Batman: The Animated Series, “Second Chance”


The recurring villain worst served by the Animated Series is by far the Penguin, but Two-face is the next in line. That’s a sad thing to say, since his origin two-parter was one of the finest hours for the show, and he’s always been well presented as a credible threat. But that amazing origin was, to be blunt, more than the show could handle. It was a dark and harrowing look into a man going insane and losing himself, even as it sped up the process in an attempt to get past the worst moments of Harvey Dent’s disassociation. Doing something like that every time he appeared simply wasn’t feasible, and probably would have gone into bad melodrama very quickly. It’s a wise move to downplay that aspect while focusing on how far he could go in his two/twin theme, but it means it was always something of a vague disappointment by comparison.

“Second Chance” is Two-face’s send off in the Fox series, and thankfully it’s the closest he’s had to his origin, both in theme and quality. For the first time since that two-parter, Harvey Dent’s mental state is front and center, and for more than needing to flip a coin to make decisions. It’s more hopeful than the last time, but the foreboding atmosphere is right there in the beginning, as Batman and Robin watch Dent get brought in for plastic surgery….and he’s kidnapped right under their noses. Thankfully, they’re foiled in a way that doesn’t make them look foolish, even if it does provide another visual where you’d assume one of them would have been killed.

Strictly speaking, the story isn’t that complicated. Dent’s kidnapping appears to have been orchestrated by either the Penguin or Rupert Thorne, both of whom have reason to want revenge on Two-face. Batman goes to confront the Penguin about it, who comes off better than normal, as he’s portrayed to be intelligent and dangerous…to a degree, at least. Robin, meanwhile, tries to investigate Thorne and manages to be caught red handed, so the initial impression of his competence disappears pretty quickly, even when he survives their attempt to kill him for spying. In the end, Batman realizes who the real culprit is, and goes to confront…Two-face, who decided he was not willing to sit back and let Harvey Dent become whole and erase the Two-face personality in the process.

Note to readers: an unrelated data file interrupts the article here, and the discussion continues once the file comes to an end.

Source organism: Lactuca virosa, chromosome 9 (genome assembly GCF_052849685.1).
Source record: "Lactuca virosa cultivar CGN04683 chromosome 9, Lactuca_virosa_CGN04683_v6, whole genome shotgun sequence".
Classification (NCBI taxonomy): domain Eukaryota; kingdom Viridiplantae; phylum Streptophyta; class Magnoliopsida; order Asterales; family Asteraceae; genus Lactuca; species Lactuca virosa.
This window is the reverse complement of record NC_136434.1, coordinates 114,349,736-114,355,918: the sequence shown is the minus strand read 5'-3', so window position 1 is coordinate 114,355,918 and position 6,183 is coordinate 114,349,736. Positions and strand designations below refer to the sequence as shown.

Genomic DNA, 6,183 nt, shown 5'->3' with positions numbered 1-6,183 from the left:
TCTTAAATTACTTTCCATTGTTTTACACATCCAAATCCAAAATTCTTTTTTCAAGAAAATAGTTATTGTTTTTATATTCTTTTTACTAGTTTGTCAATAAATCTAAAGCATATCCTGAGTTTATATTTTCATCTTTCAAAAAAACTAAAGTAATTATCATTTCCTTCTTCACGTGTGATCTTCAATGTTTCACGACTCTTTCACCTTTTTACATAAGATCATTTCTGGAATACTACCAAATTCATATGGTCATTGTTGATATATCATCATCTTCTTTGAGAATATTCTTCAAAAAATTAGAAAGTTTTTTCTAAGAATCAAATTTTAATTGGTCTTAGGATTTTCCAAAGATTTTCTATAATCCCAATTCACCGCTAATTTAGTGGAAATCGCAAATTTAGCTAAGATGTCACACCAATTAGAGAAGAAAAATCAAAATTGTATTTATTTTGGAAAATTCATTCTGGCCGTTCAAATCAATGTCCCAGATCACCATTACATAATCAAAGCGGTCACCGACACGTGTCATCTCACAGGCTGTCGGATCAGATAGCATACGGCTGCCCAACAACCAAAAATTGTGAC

The main reason this simple plot works so well is that it’s presented as a real mystery for most of the episode, and the fighting at the end is not the real climax. It’s the discovery that Harvey Dent, or at least a part of him, is sabotaging himself. Batman’s challenge at the end isn’t to punch Two-face, it’s to try and reach Harvey inside Two-face and regain some hope of his friend recovering. Really, Two-face is constantly sabotaging himself, but done well it makes for some compelling stories. It’s not so interesting when Batman just shows up and hits Two-face to beat him. On the other hand, when Two-face seems to hold all the cards until he can’t help but screw himself over….that’s a different kind of tension than you get from most of Batman’s villains.

It also works because the relationship between Bruce Wayne and Harvey Dent is contrasted with the relationship between Batman and Robin. Robin has no friendly history with Harvey like Batman does, but he can at least understand why Batman wants so much for Harvey to heal, where he’s more concerned with catching the Joker than giving him therapy. Batman isn’t alone, but Harvey was his best friend as Bruce Wayne, and he was a friend in ways Robin just can’t match. And while I mentioned how incompetent Robin appears at times in this episode, you also see some signs of him being a real partner to Batman instead of just a liability (and he’s not the reason they fail to stop Two-face from being kidnapped; for once, he and Batman are taken out by the same cause at the same time). While I’m not a fan of shoehorning Robin into Batman stories, at least here he feels like a natural fit, and someone who can provide another perspective on the Two-face and Batman struggle, especially since he wasn’t involved in the Animated Series origin of it. We also get to see him saving henchmen from a towering explosion, so for once the muscle doesn’t randomly survive what should kill them to fit S&P regulations.

The final word is that “Second Chance” is just a strong episode all around. It doesn’t stand out as a classic, but it’s firing on all cylinders, never talks down to its intended audience, and does a fine job balancing the grim material so that it’s weighty without smothering you. It’s also helped by some of the finer animation of the series-not the best of the best, but smoothly done, with the gathering storm of the climax so obvious a sign and yet so well deployed due to the visuals. Definitely give some time to this one.


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